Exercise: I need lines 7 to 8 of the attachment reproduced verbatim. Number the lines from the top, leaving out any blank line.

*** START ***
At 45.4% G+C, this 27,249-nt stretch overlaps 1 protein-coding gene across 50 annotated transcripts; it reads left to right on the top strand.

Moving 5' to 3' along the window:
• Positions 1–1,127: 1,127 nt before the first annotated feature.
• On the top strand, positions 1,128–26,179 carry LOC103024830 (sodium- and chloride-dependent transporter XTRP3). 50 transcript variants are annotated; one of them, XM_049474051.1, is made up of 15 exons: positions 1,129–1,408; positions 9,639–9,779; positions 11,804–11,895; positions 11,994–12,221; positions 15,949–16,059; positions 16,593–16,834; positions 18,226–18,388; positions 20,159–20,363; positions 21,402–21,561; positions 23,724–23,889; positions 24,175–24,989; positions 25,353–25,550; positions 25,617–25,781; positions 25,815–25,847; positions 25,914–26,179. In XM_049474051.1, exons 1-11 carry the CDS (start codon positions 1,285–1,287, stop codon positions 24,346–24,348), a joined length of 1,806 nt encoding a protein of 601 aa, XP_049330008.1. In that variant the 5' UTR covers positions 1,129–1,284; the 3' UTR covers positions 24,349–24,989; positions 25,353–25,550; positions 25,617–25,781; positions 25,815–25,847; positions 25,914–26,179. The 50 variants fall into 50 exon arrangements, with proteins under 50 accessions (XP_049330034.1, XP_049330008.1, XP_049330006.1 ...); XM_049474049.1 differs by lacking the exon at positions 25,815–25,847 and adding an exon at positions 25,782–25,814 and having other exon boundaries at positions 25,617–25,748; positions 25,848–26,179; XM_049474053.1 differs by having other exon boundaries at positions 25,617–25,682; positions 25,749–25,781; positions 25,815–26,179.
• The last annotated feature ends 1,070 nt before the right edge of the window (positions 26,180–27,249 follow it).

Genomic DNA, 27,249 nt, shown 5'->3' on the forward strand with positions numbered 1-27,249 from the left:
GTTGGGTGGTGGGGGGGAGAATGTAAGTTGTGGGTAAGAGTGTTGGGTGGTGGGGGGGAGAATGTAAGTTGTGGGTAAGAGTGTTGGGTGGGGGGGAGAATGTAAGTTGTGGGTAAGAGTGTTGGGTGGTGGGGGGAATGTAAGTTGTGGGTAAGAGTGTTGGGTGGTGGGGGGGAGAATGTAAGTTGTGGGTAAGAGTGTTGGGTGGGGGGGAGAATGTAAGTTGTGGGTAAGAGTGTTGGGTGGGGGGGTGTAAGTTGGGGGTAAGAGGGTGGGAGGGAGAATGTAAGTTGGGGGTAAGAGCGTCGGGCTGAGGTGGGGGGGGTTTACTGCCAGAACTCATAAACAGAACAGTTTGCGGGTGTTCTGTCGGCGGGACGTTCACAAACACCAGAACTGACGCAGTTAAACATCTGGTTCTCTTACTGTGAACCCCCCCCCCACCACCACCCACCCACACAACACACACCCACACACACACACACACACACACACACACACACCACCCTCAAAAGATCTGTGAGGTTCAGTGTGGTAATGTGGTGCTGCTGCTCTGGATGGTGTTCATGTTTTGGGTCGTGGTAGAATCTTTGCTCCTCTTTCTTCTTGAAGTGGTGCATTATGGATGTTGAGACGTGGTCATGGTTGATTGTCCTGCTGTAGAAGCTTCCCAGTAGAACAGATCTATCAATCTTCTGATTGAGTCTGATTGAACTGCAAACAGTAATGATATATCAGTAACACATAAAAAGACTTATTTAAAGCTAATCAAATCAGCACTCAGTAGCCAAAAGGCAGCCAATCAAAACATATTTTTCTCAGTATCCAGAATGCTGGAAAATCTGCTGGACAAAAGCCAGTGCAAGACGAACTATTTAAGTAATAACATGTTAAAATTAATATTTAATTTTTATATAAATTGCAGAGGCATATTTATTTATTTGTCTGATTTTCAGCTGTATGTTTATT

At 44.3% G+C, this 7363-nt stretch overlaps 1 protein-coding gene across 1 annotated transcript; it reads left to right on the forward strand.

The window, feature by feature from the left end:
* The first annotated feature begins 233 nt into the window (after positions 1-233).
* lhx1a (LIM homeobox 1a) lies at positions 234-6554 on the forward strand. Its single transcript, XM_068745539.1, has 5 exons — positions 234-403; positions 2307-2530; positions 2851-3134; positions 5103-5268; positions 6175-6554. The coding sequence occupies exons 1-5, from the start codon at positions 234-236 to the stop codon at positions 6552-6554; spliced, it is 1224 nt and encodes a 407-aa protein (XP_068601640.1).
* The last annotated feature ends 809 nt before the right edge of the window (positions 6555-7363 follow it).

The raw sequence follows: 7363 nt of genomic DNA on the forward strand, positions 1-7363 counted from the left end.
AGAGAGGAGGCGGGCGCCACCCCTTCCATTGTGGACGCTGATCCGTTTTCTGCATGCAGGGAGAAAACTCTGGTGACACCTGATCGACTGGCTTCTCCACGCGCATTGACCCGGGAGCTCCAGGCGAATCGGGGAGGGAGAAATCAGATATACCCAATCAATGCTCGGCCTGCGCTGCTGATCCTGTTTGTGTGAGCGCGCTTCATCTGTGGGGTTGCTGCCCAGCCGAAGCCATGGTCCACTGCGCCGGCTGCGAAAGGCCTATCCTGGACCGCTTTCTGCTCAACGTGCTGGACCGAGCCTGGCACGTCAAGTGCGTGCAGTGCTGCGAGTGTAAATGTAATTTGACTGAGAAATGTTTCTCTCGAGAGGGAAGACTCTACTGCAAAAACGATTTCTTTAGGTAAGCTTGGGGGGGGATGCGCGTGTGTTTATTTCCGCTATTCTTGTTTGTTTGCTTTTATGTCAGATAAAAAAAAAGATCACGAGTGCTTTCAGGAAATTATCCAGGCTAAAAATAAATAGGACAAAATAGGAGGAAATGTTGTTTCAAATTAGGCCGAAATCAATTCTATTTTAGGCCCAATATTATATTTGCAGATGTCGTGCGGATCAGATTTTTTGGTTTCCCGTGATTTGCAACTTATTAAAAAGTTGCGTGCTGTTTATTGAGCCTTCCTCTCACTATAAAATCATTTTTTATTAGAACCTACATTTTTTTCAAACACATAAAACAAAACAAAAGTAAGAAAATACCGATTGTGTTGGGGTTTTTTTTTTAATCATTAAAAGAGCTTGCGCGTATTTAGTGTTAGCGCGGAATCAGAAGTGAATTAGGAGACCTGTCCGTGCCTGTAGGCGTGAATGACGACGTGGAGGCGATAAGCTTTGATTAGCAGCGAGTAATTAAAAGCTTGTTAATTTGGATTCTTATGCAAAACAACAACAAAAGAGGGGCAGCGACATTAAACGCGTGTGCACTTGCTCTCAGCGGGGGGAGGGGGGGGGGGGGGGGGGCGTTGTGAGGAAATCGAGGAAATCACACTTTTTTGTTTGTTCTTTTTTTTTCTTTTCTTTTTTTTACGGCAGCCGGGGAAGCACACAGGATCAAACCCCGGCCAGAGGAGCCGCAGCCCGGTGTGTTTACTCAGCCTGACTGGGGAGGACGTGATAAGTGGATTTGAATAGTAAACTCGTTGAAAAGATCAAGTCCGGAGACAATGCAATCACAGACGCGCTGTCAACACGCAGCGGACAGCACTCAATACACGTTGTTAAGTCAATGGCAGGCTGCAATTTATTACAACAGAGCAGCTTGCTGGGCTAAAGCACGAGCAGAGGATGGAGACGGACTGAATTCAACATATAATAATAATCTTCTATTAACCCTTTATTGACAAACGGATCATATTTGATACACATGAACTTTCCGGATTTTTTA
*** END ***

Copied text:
GTTGGGTGGTGGGGGGGAGAATGTAAGTTGTGGGTAAGAGTGTTGGGTGGTGGGGGGGAGAATGTAAGTTGTGGGTAAGAGTGTTGGGTGGGGGGGAGAATGTAAGTTGTGGGTAAGAGTGTTGGGTGGTGGGGGGAATGTAAGTTGTGGGTAAGAGTGTTGGGTGGTGGGGGGGAGAATGTAAGTTGTGGGTAAGAGTGTTGGGTGGGGGGGAGAATGTAAGTTGTGGGTAAGAGTGTTGGGTGGGGGGGTGTAAGTTGGGGGTAAGAGGGTGGGAGGGAGAATGTAAGTTGGGGGTAAGAGCGTCGGGCTGAGGTGGGGGGGGTTTACTGCCAGAACTCATAAACAGAACAGTTTGCGGGTGTTCTGTCGGCGGGACGTTCACAAACACCAGAACTGACGCAGTTAAACATCTGGTTCTCTTACTGTGAACCCCCCCCCCACCACCACCCACCCACACAACACACACCCACACACACACACACACACACACACACACACACCACCCTCAAAAGATCTGTGAGGTTCAGTGTGGTAATGTGGTGCTGCTGCTCTGGATGGTGTTCATGTTTTGGGTCGTGGTAGAATCTTTGCTCCTCTTTCTTCTTGAAGTGGTGCATTATGGATGTTGAGACGTGGTCATGGTTGATTGTCCTGCTGTAGAAGCTTCCCAGTAGAACAGATCTATCAATCTTCTGATTGAGTCTGATTGAACTGCAAACAGTAATGATATATCAGTAACACATAAAAAGACTTATTTAAAGCTAATCAAATCAGCACTCAGTAGCCAAAAGGCAGCCAATCAAAACATATTTTTCTCAGTATCCAGAATGCTGGAAAATCTGCTGGACAAAAGCCAGTGCAAGACGAACTATTTAAGTAATAACATGTTAAAATTAATATTTAATTTTTATATAAATTGCAGAGGCATATTTATTTATTTGTCTGATTTTCAGCTGTATGTTTATT

At 44.3% G+C, this 7363-nt stretch overlaps 1 protein-coding gene across 1 annotated transcript; it reads left to right on the forward strand.